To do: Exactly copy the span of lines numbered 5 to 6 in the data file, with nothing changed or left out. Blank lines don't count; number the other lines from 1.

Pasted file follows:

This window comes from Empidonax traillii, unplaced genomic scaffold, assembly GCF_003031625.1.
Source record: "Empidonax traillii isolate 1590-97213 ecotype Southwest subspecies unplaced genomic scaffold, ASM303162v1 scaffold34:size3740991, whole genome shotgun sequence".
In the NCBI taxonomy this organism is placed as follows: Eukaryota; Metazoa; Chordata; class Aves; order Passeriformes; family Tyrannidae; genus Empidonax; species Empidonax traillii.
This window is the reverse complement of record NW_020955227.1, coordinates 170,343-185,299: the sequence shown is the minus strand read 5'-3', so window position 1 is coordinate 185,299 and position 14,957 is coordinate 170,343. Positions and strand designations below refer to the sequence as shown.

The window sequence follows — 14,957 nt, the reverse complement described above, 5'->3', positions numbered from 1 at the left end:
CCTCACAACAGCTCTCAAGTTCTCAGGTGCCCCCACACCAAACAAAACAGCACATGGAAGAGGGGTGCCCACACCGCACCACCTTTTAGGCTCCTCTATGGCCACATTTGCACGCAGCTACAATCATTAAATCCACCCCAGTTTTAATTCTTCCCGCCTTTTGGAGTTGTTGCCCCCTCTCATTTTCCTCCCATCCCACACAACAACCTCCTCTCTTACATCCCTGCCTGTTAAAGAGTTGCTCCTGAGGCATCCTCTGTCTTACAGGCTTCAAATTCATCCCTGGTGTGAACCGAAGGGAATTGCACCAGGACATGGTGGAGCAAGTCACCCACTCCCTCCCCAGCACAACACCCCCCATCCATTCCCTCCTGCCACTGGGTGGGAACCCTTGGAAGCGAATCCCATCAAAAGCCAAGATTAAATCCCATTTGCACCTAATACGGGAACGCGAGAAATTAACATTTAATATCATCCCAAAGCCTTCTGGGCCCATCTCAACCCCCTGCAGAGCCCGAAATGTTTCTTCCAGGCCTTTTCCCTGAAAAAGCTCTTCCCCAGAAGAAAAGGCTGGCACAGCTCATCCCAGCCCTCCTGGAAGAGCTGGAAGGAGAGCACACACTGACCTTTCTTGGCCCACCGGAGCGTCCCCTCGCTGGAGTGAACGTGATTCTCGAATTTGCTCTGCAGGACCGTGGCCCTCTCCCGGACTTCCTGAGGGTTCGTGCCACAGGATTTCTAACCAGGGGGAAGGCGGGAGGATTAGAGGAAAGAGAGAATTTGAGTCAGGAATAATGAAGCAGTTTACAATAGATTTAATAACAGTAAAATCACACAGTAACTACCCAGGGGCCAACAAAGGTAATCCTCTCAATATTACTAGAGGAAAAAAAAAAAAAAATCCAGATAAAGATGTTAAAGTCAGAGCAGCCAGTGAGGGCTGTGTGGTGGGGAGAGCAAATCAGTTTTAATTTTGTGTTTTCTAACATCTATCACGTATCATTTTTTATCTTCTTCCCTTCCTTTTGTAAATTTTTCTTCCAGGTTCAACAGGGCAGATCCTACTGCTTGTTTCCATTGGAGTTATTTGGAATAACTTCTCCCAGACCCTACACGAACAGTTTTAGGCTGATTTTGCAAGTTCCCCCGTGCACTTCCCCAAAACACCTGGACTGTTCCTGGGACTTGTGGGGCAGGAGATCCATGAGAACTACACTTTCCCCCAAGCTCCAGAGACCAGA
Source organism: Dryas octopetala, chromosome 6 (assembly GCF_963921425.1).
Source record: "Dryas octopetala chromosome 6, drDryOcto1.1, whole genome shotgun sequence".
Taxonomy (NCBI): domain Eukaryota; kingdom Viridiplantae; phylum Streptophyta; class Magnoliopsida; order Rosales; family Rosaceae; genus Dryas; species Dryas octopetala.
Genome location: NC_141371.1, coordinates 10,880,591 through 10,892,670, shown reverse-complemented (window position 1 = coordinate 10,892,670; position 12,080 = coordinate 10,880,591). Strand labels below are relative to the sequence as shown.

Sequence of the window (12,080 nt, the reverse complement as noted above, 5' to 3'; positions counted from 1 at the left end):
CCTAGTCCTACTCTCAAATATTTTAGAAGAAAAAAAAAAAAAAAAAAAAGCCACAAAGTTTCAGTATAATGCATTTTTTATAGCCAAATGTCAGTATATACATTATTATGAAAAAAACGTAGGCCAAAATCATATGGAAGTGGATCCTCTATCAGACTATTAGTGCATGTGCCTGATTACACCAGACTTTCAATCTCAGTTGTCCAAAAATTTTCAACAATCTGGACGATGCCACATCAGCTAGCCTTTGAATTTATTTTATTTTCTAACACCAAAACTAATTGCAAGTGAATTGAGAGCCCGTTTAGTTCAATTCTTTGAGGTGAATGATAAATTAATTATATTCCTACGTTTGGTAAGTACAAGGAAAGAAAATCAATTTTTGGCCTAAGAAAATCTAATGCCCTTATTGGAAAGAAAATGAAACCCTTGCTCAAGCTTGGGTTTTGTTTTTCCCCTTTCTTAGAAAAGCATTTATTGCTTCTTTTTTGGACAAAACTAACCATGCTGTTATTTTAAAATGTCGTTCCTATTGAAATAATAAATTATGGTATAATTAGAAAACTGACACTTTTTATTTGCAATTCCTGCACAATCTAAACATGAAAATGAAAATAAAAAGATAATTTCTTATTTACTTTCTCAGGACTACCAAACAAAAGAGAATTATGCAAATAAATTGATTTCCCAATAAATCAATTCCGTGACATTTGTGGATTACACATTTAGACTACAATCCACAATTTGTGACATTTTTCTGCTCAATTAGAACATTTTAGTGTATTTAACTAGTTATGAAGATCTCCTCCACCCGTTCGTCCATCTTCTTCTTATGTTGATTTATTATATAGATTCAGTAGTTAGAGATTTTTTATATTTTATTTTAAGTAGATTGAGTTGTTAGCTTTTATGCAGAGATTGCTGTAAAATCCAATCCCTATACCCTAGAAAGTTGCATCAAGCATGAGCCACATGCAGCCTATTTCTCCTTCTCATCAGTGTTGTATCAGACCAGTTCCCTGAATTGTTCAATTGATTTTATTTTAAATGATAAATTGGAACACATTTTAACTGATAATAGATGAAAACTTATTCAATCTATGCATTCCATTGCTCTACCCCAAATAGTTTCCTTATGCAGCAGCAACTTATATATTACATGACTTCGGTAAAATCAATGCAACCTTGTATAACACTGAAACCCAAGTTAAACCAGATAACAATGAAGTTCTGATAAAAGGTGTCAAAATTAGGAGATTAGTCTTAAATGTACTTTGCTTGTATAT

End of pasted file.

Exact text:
The window sequence follows — 14,957 nt, the reverse complement described above, 5'->3', positions numbered from 1 at the left end:
CCTCACAACAGCTCTCAAGTTCTCAGGTGCCCCCACACCAAACAAAACAGCACATGGAAGAGGGGTGCCCACACCGCACCACCTTTTAGGCTCCTCTATGGCCACATTTGCACGCAGCTACAATCATTAAATCCACCCCAGTTTTAATTCTTCCCGCCTTTTGGAGTTGTTGCCCCCTCTCATTTTCCTCCCATCCCACACAACAACCTCCTCTCTTACATCCCTGCCTGTTAAAGAGTTGCTCCTGAGGCATCCTCTGTCTTACAGGCTTCAAATTCATCCCTGGTGTGAACCGAAGGGAATTGCACCAGGACATGGTGGAGCAAGTCACCCACTCCCTCCCCAGCACAACACCCCCCATCCATTCCCTCCTGCCACTGGGTGGGAACCCTTGGAAGCGAATCCCATCAAAAGCCAAGATTAAATCCCATTTGCACCTAATACGGGAACGCGAGAAATTAACATTTAATATCATCCCAAAGCCTTCTGGGCCCATCTCAACCCCCTGCAGAGCCCGAAATGTTTCTTCCAGGCCTTTTCCCTGAAAAAGCTCTTCCCCAGAAGAAAAGGCTGGCACAGCTCATCCCAGCCCTCCTGGAAGAGCTGGAAGGAGAGCACACACTGACCTTTCTTGGCCCACCGGAGCGTCCCCTCGCTGGAGTGAACGTGATTCTCGAATTTGCTCTGCAGGACCGTGGCCCTCTCCCGGACTTCCTGAGGGTTCGTGCCACAGGATTTCTAACCAGGGGGAAGGCGGGAGGATTAGAGGAAAGAGAGAATTTGAGTCAGGAATAATGAAGCAGTTTACAATAGATTTAATAACAGTAAAATCACACAGTAACTACCCAGGGGCCAACAAAGGTAATCCTCTCAATATTACTAGAGGAAAAAAAAAAAAAAATCCAGATAAAGATGTTAAAGTCAGAGCAGCCAGTGAGGGCTGTGTGGTGGGGAGAGCAAATCAGTTTTAATTTTGTGTTTTCTAACATCTATCACGTATCATTTTTTATCTTCTTCCCTTCCTTTTGTAAATTTTTCTTCCAGGTTCAACAGGGCAGATCCTACTGCTTGTTTCCATTGGAGTTATTTGGAATAACTTCTCCCAGACCCTACACGAACAGTTTTAGGCTGATTTTGCAAGTTCCCCCGTGCACTTCCCCAAAACACCTGGACTGTTCCTGGGACTTGTGGGGCAGGAGATCCATGAGAACTACACTTTCCCCCAAGCTCCAGAGACCAGA